* Any views expressed in this opinion piece are those of the author and not of Thomson Reuters Foundation.
When civil society has a seat at the table, they give a voice to the communities most at risk of or heavily affected by AIDS, TB and malaria
When it comes to dealing with global health challenges, representatives of civil society may not always be the most popular people in the room as they press for prioritizing marginalized and stigmatized groups. Yet, they may be the most impactful in ensuring that progress is made. The fact is that in the fight against HIV/AIDS, tuberculosis (TB) and malaria, civil society is an instrumental partner in advocacy and implementation. This sometimes means that it has to show some muscle.
We saw that very clearly in the beginning of the AIDS movement. There were times when the community was ahead of just about everyone else in terms of knowledge about the epidemic. AIDS showed what a difference advocacy can make. And civil society advocates were and remain agents of change.
For more than 15 years, civil society has worked closely with the Global Fund to Fight AIDS, TB and Malaria, the U.S. President’s Emergency Plan for AIDS Relief (PEPFAR) and other programs to ensure accountability and, often, engage in service delivery, including working as ambassadors to vulnerable communities.
One of these ambassadors is Nelson Wanyonyi Osiemo, a lawyer living in Kenya. Since attending a Global Fund-supported legal training on HIV and the law, Osiemo has been a tireless advocate in cases involving people living with HIV. In particular, he has fought for their rights to privacy and protection from discrimination at home and in the workplace.
One of Osiemo’s litigation victories has forced Kenyan health insurers to rethink their policies of offering different medical coverage to people living with HIV. This follows a definitive ruling by the Kenyan HIV and AIDS Tribunal in March, finding it is unlawful and unfair for a medical insurer to discriminate against patients living with HIV by developing a special policy for them. The tribunal also granted the petitioner KSh 3 million (approximately $300,000) in damages for discrimination and breach of privacy rights.
Civil society organizations are at the heart of everything the Global Fund does. Their delegations participate actively in guiding Global Fund strategy and overseeing its policy and work. At the country level, civil society participates actively in decision-making processes through membership in the Country Coordinating Mechanism (CCM), the national committee that is responsible for developing funding requests and overseeing implementation of grants in every nation the Fund assists. Civil society also plays a key role at the local level through community-based organizations, which often serve as implementers. These groups are able to work effectively with populations and communities that are not always reached by government efforts, as Osiemo’s work demonstrates.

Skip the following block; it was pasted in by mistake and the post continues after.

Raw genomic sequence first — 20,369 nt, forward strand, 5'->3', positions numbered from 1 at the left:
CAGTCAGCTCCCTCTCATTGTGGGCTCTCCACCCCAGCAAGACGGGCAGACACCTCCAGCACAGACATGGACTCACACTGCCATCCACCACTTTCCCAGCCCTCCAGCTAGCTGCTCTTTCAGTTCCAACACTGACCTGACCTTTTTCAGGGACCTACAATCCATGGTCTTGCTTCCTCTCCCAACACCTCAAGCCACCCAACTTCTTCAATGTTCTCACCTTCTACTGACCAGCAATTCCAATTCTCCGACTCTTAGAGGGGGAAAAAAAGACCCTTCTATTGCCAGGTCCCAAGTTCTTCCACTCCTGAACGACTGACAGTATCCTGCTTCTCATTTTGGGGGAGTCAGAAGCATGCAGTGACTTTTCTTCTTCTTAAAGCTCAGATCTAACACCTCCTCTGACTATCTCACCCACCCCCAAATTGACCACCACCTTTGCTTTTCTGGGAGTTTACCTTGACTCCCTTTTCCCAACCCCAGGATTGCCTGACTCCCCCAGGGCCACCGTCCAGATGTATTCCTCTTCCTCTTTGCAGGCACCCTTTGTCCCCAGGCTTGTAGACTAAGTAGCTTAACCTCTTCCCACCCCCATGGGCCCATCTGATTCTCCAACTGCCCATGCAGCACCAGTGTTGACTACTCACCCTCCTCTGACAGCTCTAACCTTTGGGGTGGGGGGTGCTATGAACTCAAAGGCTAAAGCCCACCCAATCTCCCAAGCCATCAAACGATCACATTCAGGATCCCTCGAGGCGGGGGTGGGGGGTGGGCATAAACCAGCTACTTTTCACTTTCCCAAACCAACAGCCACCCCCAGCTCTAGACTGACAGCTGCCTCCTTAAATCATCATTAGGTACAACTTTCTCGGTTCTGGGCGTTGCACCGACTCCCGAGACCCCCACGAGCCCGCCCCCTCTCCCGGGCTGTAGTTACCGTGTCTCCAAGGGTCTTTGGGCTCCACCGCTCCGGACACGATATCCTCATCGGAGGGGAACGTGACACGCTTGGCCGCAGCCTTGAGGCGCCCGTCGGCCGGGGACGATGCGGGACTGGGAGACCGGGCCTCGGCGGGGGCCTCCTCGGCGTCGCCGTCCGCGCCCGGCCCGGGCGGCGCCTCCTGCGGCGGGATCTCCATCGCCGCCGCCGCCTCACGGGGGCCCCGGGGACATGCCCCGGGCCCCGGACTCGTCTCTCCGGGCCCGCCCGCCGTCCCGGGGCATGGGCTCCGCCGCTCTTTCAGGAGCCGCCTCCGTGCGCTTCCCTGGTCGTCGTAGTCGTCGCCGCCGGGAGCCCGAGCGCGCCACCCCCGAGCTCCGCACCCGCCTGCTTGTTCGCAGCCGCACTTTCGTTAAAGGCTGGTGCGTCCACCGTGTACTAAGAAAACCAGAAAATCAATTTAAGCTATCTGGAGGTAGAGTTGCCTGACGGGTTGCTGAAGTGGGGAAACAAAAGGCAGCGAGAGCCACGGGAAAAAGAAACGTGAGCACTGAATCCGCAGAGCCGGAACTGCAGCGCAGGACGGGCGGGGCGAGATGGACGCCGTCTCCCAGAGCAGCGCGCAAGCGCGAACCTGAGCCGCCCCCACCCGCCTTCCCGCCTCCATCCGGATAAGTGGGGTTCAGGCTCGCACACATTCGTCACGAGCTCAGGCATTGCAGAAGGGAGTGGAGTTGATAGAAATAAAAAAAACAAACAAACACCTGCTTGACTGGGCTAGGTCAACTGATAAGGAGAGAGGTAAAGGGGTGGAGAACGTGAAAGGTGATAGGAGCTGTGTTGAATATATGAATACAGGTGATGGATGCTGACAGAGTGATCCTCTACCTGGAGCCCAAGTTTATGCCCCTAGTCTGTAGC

There is no doubt that civil society is central to an effective response to HIV, TB and malaria. When civil society has a seat at the table, they give a voice to those communities most at risk of or heavily affected by the three diseases. That’s why recent efforts to restrict civil society activity are alarming. In 2017 alone, one study found that 109 countries acted to close, repress or obstruct civil society space. Efforts to debase or attack civil society must be rejected as tools to destroy, not help.
The backing of civil society should stand as a key priority for U.S. and other international major financing efforts to end the three epidemics. Investments now to bolster the capacity and reach of civil society stand to yield outcomes valuable to U.S interests and health security: advancing nations’ self-sufficiency; moving toward epidemiological control of HIV, TB and malaria; and decreasing the potential for another public health crisis, such as the Ebola outbreak in 2014.
The United States, in combination with like-minded donors, should apply its resources, voice, unrivaled diplomatic political network – in partnership with partners like the Global Fund - to help to ensure civil society is not left behind.
Allan Maleche is a human rights lawyer and is currently the Board Member of the Developing Countries NGO Delegation to the Board of the Global Fund to Fight AIDS, Tuberculosis and Malaria. He is also Executive Director of the award-winning human rights organization, the Kenya Legal & Ethical Issues Network on HIV and AIDS (KELIN).